Long Shot and all the images you see in this review are owned by Lionsgate
Directed by Jonathan Levine
I love Seth Rogen! Have I mentioned that before? Knocked Up, Neighbors 2, The Night Before, all are great movies that I’ve watched multiple times and showcase just how talented the guy is. Now we’ve got a movie with him AND Charlize Theron, one of the hardest working actors working today with so many great movies under her belt!? Well dang! How had I not heard about this movie before!? Seriously, considering how many times I go to the movies you’d think I’d have seen one trailer but no! I hadn’t even heard of this until about a week ago and I had no idea what it was even about, but hey, when do you watch a comedy for the plot? I’m here to see these two work off of each other and tell some funny jokes! Does this team up manage to knock it out of the park like peanut butter and chocolate, or are we in for an experiment that’s gone more horribly awry than whatever the heck it is Oreo has been pumping out recently? Let’s find out!!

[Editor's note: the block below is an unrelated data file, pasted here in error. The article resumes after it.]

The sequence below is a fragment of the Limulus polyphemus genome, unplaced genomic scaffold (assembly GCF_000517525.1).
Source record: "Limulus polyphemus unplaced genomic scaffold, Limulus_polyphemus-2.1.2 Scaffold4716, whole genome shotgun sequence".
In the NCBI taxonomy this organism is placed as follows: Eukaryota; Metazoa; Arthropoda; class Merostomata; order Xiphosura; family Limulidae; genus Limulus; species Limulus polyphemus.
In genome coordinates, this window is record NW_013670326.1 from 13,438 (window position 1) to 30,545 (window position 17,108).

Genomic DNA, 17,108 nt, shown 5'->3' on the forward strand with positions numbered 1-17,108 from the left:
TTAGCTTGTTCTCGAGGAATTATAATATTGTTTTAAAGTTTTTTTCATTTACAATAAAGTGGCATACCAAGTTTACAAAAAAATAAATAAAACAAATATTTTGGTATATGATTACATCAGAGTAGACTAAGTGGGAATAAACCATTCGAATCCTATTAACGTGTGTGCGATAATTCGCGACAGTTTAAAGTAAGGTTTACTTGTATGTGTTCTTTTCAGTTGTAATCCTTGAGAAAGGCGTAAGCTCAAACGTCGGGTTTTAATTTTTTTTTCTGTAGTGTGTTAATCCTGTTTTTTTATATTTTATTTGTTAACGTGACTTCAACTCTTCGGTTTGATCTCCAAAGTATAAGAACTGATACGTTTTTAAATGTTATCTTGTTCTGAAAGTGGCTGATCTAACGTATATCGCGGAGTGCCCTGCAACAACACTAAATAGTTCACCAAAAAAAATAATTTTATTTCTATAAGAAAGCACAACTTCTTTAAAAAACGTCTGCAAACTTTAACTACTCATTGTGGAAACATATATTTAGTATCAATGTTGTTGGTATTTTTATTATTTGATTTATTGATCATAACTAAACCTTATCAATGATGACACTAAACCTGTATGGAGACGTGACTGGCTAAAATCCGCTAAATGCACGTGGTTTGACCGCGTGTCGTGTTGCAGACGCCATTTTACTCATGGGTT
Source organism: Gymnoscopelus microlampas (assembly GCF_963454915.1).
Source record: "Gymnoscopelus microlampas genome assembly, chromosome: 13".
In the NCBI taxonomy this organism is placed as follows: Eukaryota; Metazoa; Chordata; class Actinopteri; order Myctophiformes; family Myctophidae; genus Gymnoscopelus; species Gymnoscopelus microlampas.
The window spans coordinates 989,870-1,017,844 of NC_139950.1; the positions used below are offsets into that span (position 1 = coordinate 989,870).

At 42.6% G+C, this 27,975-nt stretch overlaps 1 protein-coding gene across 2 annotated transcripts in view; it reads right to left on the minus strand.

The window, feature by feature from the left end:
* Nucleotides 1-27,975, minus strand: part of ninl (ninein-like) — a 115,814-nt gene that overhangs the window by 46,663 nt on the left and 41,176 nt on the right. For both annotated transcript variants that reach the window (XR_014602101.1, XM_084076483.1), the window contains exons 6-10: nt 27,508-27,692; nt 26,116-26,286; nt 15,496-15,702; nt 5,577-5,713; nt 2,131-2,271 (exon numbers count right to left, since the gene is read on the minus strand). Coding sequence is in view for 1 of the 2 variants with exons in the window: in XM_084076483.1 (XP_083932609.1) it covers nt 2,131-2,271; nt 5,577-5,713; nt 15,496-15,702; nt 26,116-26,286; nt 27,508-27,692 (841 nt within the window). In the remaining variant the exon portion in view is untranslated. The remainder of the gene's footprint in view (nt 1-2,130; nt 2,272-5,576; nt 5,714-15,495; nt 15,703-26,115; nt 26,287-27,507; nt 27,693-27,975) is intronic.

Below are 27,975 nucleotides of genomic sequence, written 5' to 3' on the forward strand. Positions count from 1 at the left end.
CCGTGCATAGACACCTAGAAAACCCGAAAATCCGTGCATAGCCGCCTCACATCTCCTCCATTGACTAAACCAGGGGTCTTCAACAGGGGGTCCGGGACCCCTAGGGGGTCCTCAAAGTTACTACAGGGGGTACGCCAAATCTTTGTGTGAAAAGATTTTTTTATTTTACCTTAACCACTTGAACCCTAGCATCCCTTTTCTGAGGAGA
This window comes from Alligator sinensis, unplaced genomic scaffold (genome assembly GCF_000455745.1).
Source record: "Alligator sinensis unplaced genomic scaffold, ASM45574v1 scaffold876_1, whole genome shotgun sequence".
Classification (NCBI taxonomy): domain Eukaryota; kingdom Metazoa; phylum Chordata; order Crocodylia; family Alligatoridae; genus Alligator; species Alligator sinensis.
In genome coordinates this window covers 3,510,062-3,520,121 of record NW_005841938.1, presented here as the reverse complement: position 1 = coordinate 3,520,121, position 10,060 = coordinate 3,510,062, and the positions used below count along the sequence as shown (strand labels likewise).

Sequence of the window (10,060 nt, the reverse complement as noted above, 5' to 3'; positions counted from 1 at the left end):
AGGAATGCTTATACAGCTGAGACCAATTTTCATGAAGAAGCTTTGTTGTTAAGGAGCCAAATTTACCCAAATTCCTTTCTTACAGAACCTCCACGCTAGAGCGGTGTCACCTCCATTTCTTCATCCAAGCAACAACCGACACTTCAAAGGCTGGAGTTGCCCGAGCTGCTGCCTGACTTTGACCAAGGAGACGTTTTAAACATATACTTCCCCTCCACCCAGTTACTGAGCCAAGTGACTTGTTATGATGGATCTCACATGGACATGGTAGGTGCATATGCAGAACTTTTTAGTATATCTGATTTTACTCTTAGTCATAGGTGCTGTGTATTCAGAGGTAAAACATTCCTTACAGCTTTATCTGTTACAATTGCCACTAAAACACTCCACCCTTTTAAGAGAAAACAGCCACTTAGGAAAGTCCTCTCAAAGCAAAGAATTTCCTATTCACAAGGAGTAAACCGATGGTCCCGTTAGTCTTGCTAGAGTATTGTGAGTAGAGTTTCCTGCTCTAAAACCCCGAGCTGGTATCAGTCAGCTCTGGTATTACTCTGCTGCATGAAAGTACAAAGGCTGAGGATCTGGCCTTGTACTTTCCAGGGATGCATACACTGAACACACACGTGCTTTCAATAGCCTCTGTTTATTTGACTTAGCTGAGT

Fred Flarsky (Seth Rogen) is a journalist with a serious chip on his shoulder who’s had a rough time of it recently and Charlotte Field (Charlize Theron) is the Secretary of State who’s had a rough time of it always. Two people from two vastly different worlds who you wouldn’t think would ever meet, but in movie land these two have something of a history as Charlotte used to babysit Fred when they were younger and there was an embarrassing incident between the two of them. Still, fate seems to conspire to bring them back together as Fred loses his job and is brought to an upper class party by his friend Lance (O’Shea Jackson Jr) where Charlotte just so happens to also be. They talk for a bit, Fred makes a fool of himself when trying to confront an evil media conglomerate (Andy Serkis) and you’d figure that life would just keep on going from there. However, Charlotte starts to read some of Fred’s earlier work and comes up with a brilliant idea! See, she plans on running for president as the current guy (Bob Odenkirk) won’t be running for a second term to instead make movies and so she needs a speech writer who can write funny and incisive commentary that she can pepper into her usual rhetoric, so going on quite a limb here she hires Fred for the job despite him being… well a boorish man child who can barely even dress himself. Naturally her staff isn’t too thrilled included her top aids Maggie and Tom (June Diane Raphael and Ravi Patel), but everyone goes along with it and Fred, if nothing else, seems to write decent speeches and the two begin to reconnect once more; possibly with more going on between them than either initially realized. Can Fred be the necessary piece that Charlotte has been missing in her life, and is Fred even capable of being what she needs him to be? What sinister actors out there will try to undermine Charlotte’s campaign, and how will Fred react to the realities of being part of the political machine on such a large stage? Seriously, how did this jacket alone not destroy her political career?